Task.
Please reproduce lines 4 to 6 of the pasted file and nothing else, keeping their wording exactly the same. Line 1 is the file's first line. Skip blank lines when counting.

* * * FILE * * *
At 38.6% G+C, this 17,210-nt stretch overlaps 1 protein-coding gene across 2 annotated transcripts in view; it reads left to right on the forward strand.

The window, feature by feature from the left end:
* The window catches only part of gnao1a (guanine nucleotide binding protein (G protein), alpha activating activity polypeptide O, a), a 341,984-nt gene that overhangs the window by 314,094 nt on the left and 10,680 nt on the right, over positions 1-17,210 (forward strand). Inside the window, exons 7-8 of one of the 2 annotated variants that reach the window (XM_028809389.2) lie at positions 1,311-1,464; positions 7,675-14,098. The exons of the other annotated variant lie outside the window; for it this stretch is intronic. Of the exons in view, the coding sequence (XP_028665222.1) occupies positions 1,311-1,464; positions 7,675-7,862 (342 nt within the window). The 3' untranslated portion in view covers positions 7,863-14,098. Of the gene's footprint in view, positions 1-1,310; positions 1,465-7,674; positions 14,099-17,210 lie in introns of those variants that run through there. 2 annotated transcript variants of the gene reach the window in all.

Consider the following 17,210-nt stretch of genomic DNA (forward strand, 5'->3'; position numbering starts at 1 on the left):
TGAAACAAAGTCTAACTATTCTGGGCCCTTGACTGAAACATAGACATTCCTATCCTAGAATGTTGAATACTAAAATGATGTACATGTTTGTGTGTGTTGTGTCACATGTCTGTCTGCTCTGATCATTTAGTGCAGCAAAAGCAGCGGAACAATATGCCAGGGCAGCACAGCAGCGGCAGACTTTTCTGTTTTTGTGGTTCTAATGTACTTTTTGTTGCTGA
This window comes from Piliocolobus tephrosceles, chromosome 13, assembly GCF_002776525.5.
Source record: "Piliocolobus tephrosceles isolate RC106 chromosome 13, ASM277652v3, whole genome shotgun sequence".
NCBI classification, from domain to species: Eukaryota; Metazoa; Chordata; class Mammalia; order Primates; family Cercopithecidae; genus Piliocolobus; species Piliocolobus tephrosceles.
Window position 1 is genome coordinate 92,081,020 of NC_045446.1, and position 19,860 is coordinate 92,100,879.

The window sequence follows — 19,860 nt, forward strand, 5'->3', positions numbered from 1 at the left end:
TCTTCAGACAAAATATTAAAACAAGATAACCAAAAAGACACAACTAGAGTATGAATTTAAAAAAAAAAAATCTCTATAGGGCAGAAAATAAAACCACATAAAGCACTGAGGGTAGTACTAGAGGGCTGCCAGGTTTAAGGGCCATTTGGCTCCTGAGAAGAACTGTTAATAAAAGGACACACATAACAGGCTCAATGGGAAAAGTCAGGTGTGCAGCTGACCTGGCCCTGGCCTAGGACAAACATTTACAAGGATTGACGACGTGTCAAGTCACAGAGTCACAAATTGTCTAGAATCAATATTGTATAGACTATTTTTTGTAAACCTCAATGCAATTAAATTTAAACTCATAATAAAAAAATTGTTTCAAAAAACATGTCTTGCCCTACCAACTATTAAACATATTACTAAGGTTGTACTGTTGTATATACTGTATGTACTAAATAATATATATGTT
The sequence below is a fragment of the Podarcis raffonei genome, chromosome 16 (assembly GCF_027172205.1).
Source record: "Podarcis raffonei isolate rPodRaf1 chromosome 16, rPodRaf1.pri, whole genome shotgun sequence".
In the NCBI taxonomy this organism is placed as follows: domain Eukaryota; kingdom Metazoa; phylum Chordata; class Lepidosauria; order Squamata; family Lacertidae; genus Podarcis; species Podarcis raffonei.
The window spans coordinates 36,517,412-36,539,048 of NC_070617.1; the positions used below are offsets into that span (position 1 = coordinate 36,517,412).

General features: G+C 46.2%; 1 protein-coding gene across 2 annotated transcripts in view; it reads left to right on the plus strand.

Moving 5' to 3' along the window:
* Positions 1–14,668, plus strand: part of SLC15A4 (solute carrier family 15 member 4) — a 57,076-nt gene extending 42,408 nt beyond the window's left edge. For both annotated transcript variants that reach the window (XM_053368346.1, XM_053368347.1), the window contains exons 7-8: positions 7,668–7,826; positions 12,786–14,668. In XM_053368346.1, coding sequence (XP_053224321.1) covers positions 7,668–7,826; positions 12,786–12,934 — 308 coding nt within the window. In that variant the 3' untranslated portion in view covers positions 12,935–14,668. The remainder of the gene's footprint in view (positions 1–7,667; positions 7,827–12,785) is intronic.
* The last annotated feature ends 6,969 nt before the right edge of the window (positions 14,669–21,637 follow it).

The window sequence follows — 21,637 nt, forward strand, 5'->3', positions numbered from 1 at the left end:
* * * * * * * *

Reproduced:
Consider the following 17,210-nt stretch of genomic DNA (forward strand, 5'->3'; position numbering starts at 1 on the left):
TGAAACAAAGTCTAACTATTCTGGGCCCTTGACTGAAACATAGACATTCCTATCCTAGAATGTTGAATACTAAAATGATGTACATGTTTGTGTGTGTTGTGTCACATGTCTGTCTGCTCTGATCATTTAGTGCAGCAAAAGCAGCGGAACAATATGCCAGGGCAGCACAGCAGCGGCAGACTTTTCTGTTTTTGTGGTTCTAATGTACTTTTTGTTGCTGA
This window comes from Piliocolobus tephrosceles, chromosome 13, assembly GCF_002776525.5.